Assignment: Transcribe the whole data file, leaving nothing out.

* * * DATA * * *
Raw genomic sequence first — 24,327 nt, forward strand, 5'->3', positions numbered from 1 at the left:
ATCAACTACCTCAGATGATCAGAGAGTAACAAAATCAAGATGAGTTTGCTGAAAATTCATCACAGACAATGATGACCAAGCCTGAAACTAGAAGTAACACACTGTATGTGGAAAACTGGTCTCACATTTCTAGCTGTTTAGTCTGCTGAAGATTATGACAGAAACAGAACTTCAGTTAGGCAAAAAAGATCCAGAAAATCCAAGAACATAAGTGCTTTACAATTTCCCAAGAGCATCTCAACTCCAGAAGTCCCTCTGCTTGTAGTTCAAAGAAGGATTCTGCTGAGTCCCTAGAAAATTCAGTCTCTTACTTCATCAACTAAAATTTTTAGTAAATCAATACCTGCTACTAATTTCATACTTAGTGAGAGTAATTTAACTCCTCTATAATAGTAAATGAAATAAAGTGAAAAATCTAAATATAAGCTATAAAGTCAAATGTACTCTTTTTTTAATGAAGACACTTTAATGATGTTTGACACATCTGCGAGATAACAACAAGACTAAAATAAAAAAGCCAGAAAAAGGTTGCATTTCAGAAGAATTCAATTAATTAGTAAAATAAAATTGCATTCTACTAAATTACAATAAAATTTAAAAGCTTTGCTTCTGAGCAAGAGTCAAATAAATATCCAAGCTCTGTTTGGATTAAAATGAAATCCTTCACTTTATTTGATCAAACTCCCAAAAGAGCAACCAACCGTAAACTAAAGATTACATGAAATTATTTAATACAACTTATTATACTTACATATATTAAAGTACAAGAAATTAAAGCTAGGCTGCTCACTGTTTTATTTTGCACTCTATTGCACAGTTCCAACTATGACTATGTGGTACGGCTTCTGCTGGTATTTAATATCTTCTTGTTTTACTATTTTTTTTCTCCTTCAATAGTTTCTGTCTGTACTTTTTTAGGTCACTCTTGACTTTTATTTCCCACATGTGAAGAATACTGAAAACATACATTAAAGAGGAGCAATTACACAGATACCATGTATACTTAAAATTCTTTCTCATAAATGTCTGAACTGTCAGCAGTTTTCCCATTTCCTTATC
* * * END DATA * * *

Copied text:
Raw genomic sequence first — 24,327 nt, forward strand, 5'->3', positions numbered from 1 at the left:
ATCAACTACCTCAGATGATCAGAGAGTAACAAAATCAAGATGAGTTTGCTGAAAATTCATCACAGACAATGATGACCAAGCCTGAAACTAGAAGTAACACACTGTATGTGGAAAACTGGTCTCACATTTCTAGCTGTTTAGTCTGCTGAAGATTATGACAGAAACAGAACTTCAGTTAGGCAAAAAAGATCCAGAAAATCCAAGAACATAAGTGCTTTACAATTTCCCAAGAGCATCTCAACTCCAGAAGTCCCTCTGCTTGTAGTTCAAAGAAGGATTCTGCTGAGTCCCTAGAAAATTCAGTCTCTTACTTCATCAACTAAAATTTTTAGTAAATCAATACCTGCTACTAATTTCATACTTAGTGAGAGTAATTTAACTCCTCTATAATAGTAAATGAAATAAAGTGAAAAATCTAAATATAAGCTATAAAGTCAAATGTACTCTTTTTTTAATGAAGACACTTTAATGATGTTTGACACATCTGCGAGATAACAACAAGACTAAAATAAAAAAGCCAGAAAAAGGTTGCATTTCAGAAGAATTCAATTAATTAGTAAAATAAAATTGCATTCTACTAAATTACAATAAAATTTAAAAGCTTTGCTTCTGAGCAAGAGTCAAATAAATATCCAAGCTCTGTTTGGATTAAAATGAAATCCTTCACTTTATTTGATCAAACTCCCAAAAGAGCAACCAACCGTAAACTAAAGATTACATGAAATTATTTAATACAACTTATTATACTTACATATATTAAAGTACAAGAAATTAAAGCTAGGCTGCTCACTGTTTTATTTTGCACTCTATTGCACAGTTCCAACTATGACTATGTGGTACGGCTTCTGCTGGTATTTAATATCTTCTTGTTTTACTATTTTTTTTCTCCTTCAATAGTTTCTGTCTGTACTTTTTTAGGTCACTCTTGACTTTTATTTCCCACATGTGAAGAATACTGAAAACATACATTAAAGAGGAGCAATTACACAGATACCATGTATACTTAAAATTCTTTCTCATAAATGTCTGAACTGTCAGCAGTTTTCCCATTTCCTTATC